Category Archives: Commute Reflections

Ride Like Your Life Depends On It: Liz and Exu

One of the most referenced posts on this blog is about naming one’s bike. I never thought much of calling my bike by anything but the name the maker gave it. Then I received this beautiful post from BikeDC’s own Liz MacGregor.

In her writing, Liz shows how a bicycle can be an intimate companion that also represents a new lease on life. And when that happens, how can you not give your bike a name?

Thank you, Liz, for sharing the story of you and your bike, Exu.

Air Force Cycling Classic Crystal Ride. Photo credit Will Lynn
Air Force Cycling Classic Crystal Ride. Photo credit Will Lynn
In the pantheon of the Afro-Brazilian religion Candomblé, Exu is the messenger between the human and divine worlds, the opener of doors. He has special responsibility for travelers and roads, especially crossroads.

But Exu is also a trickster, a harsh teacher always ready with a lesson to humble the proud. His colors are black and red, and his salutation is “Laroyê Exu!” which means, “Protect me,” or more literally, “Save me, Exu!”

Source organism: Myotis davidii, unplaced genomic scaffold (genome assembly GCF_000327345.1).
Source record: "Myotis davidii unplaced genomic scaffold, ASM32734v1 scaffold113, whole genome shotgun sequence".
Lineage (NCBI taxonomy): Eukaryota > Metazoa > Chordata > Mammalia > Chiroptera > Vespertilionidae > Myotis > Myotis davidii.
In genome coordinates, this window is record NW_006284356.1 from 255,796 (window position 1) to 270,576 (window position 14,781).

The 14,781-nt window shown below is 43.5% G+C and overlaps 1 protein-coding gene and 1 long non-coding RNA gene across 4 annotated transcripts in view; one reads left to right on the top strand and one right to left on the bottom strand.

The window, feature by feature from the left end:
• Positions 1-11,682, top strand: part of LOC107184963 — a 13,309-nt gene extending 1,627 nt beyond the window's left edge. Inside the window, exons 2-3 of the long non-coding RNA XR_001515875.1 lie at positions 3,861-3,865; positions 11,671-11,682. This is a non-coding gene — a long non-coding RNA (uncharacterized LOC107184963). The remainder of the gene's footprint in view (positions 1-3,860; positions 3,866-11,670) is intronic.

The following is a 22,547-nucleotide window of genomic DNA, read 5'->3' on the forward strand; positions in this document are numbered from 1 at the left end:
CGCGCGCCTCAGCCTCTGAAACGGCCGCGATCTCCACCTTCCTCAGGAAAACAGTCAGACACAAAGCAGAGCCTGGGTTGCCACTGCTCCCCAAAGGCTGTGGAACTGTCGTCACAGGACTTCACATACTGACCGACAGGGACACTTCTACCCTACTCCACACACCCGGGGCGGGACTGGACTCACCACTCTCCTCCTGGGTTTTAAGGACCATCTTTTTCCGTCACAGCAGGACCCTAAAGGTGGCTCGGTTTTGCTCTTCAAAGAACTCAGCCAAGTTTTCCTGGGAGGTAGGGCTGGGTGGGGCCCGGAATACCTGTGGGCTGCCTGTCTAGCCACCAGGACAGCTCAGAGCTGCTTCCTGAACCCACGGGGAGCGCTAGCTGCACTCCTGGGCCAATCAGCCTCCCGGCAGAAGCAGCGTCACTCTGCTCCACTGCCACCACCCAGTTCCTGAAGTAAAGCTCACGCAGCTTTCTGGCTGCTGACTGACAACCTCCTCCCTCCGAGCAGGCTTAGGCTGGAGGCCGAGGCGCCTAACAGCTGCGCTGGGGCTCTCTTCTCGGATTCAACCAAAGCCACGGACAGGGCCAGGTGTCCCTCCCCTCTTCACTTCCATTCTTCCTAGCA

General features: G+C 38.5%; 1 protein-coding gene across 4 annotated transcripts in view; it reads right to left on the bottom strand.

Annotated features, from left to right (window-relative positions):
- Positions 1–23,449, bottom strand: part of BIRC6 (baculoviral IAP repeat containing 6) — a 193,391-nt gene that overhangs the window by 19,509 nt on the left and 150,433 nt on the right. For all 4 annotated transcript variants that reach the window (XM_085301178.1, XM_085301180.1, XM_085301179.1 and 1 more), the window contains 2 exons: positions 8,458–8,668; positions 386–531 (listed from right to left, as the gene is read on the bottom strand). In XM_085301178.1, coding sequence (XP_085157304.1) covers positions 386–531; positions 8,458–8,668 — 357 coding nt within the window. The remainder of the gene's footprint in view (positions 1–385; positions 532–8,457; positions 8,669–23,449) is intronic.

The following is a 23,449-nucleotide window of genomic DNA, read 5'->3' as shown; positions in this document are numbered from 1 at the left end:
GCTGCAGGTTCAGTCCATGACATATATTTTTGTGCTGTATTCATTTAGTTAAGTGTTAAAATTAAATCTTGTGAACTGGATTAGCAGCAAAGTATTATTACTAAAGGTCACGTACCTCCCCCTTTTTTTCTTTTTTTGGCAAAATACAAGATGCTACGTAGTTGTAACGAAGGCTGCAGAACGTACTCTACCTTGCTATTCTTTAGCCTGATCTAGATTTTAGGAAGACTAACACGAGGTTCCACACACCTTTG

When I purchased a new commuter, a black and red Cannondale, “Exu” seemed an obvious choice to christen my bike. After all, I am a year-round commuter with a 29-mile round trip.

I go through 41 intersections, and that’s just on my way to work. To invoke divine protection for my travels – protection from the elements, trail hazards such as deer, and most of all, from motorized vehicles piloted by inattentive drivers – seemed a sensible hedge.

My suspicions that Exu would also be more than willing to play a few jokes on me were confirmed within a few days. As I perched in a wobbly trackstand, pondering which way to turn, Exu unceremoniously dumped me to the pavement in the middle of a lonely suburban intersection.

Exu at the Cherry Blossoms. Photo credit Liz MacGregor
Exu at the Cherry Blossoms. Photo credit Liz MacGregor
But I was looking to Exu for protection and salvation from more than just the assorted road hazards I expected to encounter. Six-and-a-half years ago, nearing the end of chemotherapy, I had peppered my oncologist with questions, based on exhaustive online research, about how to prevent a recurrence of cancer.

She gently interrupted me, looked directly into my eyes, and sagely intoned, “If you want to prevent a recurrence of cancer, you need to get your weight into a healthy range and get an hour of vigorous exercise every day.”